Review: Marvel Snap

Free to play games have never much appealed to me. Too often they are saddled with mechanics that are reminiscent of old-school arcades; they are designed to suck money from you at a very specific cadence. Sure, there have been examples in my life, and often, the ones I like I have put money into, especially if they eschew “Pay to win” mechanics. For instance, I think I put about 400 dollars into the now-shutdown Marvel Heroes because it was a fun Diablo-style game, with lots of very nice looking costumes. I am willing to pay for cosmetics generally, not an in-game advantage. I guess Marvel has some sort of rent-free space in my head, because the newest free to play game that has been taking up a lot of my time is once again owned by that infernal mouse, and that game is Marvel Snap.

Marvel Snap (PC, ios, Android)

Developer: Nuverse, Second Dinner Studios

Publisher: Nuverse

Release Date: June 9, 2022

MSRP: Free to play with micro transactions 

Marvel Snap is a card game available for iOS, Android, and Steam, and costs nothing to get into. The onboarding process has you playing a few games against bots, introducing the mechanics gradually, and what unfolds is a simple to learn card game that belies a skill ceiling that seems moderately high. The game starts you off with a basic deck of heroes and villains from the Marvel Universe and gets you right into the flow of playing the game. Winning matches results in ranking up on a ladder, and simply playing the game gets you experience towards your battle pass, as well as boosters, to increase the rarity of your collected cards.

The gameplay is relatively straight-forward, actually borrowing some basic mechanics from MOBAs, and other games like Hearthstone. There are three lanes of play, where players can place up to 4 cards. Each lane has different boons and penalties, which are chosen at random. Only the left-most lane is revealed from the start, with the other two being revealed on subsequent turns. You start with 1 energy, and you get another each turn, with the last turn granting you 6 energy to play cards. Like Hearthstone, and Magic: the Gathering, some cards are vanilla, with no abilities, while others can have abilities that are often “On Reveal” or “Ongoing”. For example, if I had 2 cards in the left lane, then I play Carnage, Carnage destroys those 2 cards, but as a result gets more power for himself. The abilities cards have are varied pretty much right away, and allow for a lot of synergy with heroes you would never imagine working together. One of my favorites is Blade and Apocalypse. At the end of the 6th turn, the game tallies the power level of each player’s groups in the three lanes. Whoever has more power in at least 2 of the lanes is considered the winner.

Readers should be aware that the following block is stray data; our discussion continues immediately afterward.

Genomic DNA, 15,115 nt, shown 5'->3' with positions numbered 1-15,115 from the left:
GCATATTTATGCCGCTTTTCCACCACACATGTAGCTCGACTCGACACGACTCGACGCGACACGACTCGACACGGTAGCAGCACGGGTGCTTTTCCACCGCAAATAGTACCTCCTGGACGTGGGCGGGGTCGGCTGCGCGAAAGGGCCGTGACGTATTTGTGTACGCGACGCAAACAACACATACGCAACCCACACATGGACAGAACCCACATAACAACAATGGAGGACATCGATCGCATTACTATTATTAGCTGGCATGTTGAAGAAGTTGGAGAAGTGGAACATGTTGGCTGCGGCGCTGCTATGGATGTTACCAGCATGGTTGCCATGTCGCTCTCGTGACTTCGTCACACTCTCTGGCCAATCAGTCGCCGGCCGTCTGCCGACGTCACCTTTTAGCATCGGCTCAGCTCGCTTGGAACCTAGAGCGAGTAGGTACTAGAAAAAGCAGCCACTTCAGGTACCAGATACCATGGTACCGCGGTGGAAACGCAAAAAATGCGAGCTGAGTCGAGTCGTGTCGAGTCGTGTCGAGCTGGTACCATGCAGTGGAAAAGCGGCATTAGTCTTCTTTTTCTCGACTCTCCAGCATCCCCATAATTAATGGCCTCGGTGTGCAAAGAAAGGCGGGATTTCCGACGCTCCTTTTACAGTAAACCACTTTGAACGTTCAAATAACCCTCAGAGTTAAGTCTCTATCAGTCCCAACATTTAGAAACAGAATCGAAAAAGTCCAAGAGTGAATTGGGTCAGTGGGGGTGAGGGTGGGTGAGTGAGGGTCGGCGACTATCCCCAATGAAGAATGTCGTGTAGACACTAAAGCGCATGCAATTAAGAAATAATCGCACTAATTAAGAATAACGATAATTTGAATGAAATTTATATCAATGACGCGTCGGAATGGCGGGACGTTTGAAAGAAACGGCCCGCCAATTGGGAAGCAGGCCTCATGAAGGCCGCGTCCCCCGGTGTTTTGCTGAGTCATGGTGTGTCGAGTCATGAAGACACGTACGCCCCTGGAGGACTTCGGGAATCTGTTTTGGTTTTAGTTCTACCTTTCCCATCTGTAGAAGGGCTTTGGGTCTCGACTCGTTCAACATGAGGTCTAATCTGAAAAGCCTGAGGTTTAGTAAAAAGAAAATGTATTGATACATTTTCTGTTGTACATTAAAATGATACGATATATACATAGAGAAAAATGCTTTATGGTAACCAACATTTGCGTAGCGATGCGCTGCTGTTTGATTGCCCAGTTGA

What makes this game so much fun is how freaking fast it is. Matches in general take between 3-5 minutes, and the penalties for losing are so low that getting back into a game is so easy. It has that “One more match” mentality that other games can’t compare to due to how quick the games go.

Okay, how does this game make money? Well, it’s actually not complicated. The game has two currencies, only one can be purchased with real money. You can buy gold with real money, as well as earn it through play. Credits can be purchased with gold, and earned through gameplay. Gold can also be used to buy variants of cards you already own, like a new picture of Iron Man in a different armor, or even chibi versions of characters. The offered variants, which change daily, will only be for cards that you already own, so you can never purchase new cards in this way. Credits are used to upgrade your cards in rarity. It is worth noting that your cards will never change in power by pumping credits and character-specific into them. All that changes is the level of detail present on the card, feeding into that collectathon mentality. Basic cards are just that, a 2D image. Upgrading to uncommon allows the picture to come out of the border, and moving onto rare gives the picture a 3D effect. Cards can be further upgraded, with things like animation being introduced to the image.

While upgrading the cards is purely cosmetic, it actually feeds into the main way you acquire new cards. Upgrading cards adds to your “Collector Level” which is a ladder granting rewards, which are typically either boosters for characters, credits, or new cards for your decks. The other way one can earn new cards is a common mechanic found in games today: The Battle Pass. There is a free one, giving some rewards every few levels, and a premium one giving out rewards like candy. The missions in the Pass are typically pretty easy, and I can tell you from experience, hitting level 50 was pretty easy.

At the low price of free, this is a great game to try for any fan of card games, and would love something that’s easy and fast to play on a bus, train, or sitting at your desk at work. The gameplay is tight, the loop is satisfying, and the game honestly doesn’t feel exploitative in how it tries to get money out of you. Marvel Snap is a download I can easily recommend. 

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